Siblings tend to have a similar response to antiepileptic drugs (AEDs) suggests a study that compared drug response in sibling pairs. Details of the investigation include the following:
- Investigators collected records from a single-center database that included patients with a diagnosis of epilepsy in which their last names, addresses, and parents’ names were matched to determine the existence of siblings with the same disease.
- Twenty-eight sibling pairs were identified, along with 2 sibling trios with epilepsy.
- Seventeen of the sibling pairs had been taking the same initial AED, while 15 pairs had the same type of epilepsy.
- When at least one sibling in a pair improved on an initial AED, the other sibling was more likely to respond if they were taking the same AED compared with those who were taking a different AED.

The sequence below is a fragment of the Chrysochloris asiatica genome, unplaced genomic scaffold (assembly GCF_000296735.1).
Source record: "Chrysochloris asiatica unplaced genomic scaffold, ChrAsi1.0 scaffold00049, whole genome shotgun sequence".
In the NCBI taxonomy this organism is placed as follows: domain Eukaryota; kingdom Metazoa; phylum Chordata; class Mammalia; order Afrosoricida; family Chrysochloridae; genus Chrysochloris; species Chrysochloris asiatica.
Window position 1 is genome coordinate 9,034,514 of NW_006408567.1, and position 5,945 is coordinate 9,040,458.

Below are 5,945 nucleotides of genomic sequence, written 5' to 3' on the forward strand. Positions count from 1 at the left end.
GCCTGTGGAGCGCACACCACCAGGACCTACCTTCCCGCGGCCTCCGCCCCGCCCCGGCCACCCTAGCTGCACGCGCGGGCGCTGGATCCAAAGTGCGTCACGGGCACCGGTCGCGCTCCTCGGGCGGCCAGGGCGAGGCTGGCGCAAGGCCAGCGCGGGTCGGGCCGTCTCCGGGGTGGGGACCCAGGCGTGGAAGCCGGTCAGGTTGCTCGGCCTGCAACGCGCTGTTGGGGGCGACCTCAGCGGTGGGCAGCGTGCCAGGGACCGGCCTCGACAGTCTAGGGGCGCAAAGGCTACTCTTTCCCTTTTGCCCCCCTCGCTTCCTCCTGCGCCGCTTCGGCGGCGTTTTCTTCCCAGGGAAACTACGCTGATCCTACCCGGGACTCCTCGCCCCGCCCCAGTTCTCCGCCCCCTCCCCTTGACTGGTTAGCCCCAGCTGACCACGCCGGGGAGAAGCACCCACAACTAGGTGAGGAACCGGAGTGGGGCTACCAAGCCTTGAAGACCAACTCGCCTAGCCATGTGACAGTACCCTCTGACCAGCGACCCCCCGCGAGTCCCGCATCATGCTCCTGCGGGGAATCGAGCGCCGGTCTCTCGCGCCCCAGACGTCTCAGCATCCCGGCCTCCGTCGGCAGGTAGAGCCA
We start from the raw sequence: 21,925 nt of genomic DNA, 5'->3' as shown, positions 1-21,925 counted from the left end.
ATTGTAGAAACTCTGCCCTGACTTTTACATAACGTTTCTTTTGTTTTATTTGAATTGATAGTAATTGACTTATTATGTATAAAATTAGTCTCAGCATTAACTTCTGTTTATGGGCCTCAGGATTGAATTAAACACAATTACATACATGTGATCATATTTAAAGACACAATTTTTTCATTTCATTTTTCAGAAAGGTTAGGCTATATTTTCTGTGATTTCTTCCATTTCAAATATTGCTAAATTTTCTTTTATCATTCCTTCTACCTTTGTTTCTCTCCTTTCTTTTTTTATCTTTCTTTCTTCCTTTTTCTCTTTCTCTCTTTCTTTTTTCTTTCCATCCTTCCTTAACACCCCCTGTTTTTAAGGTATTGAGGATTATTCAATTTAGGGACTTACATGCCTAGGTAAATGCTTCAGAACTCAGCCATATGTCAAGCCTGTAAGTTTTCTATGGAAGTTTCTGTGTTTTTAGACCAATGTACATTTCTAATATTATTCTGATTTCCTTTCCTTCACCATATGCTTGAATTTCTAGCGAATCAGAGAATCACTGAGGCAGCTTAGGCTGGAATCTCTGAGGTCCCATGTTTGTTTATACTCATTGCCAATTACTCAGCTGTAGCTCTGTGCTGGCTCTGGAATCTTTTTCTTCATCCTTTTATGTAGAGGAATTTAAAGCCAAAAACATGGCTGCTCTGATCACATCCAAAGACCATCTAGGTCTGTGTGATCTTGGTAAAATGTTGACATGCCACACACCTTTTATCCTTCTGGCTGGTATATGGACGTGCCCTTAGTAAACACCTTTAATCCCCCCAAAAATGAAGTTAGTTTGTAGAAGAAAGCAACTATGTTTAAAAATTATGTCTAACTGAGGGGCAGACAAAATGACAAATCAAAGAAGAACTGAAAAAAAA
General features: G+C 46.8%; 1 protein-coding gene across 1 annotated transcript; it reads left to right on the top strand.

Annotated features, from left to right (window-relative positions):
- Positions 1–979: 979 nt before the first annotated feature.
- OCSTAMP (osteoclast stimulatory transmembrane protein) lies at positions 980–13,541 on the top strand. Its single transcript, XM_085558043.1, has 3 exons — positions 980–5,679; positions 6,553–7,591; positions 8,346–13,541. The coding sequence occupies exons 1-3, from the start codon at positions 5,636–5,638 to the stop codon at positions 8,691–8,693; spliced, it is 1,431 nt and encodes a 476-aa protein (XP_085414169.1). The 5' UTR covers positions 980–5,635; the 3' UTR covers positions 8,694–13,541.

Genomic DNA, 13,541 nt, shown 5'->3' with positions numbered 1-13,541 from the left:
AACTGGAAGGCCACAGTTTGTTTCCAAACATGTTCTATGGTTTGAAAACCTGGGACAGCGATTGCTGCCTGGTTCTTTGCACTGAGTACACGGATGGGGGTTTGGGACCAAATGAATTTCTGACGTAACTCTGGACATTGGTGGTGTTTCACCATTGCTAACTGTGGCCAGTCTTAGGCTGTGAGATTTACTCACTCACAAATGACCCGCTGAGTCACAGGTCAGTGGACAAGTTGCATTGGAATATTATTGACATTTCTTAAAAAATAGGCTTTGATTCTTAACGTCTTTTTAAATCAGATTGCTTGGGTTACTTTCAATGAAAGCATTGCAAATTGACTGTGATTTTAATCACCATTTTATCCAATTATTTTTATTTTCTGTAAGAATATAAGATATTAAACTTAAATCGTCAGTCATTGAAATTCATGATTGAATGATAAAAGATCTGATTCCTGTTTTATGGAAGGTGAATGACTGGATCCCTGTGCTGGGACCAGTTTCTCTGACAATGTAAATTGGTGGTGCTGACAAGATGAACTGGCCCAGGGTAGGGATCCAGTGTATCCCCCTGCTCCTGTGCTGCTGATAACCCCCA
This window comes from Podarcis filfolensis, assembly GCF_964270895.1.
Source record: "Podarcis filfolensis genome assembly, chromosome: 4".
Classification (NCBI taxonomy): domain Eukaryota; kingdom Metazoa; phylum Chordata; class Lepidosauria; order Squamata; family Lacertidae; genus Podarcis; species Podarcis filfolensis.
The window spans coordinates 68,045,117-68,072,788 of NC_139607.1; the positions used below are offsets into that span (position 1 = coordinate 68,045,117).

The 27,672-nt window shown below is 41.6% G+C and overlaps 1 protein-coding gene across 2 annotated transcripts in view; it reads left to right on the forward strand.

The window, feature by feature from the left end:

- While a positive response to an AED predicted success in a sibling taking the same drug, investigators pointed out that their study was retrospective and involved a small sample, which is why they recommended larger prospective trials.
Ueda K, Serajee F, Rajilich J, Taraman S, Steckling L, Huq AM. Sibling response to initial antiepileptic medication predicts treatment success. Epilepsy Res. 2017;136:84-87.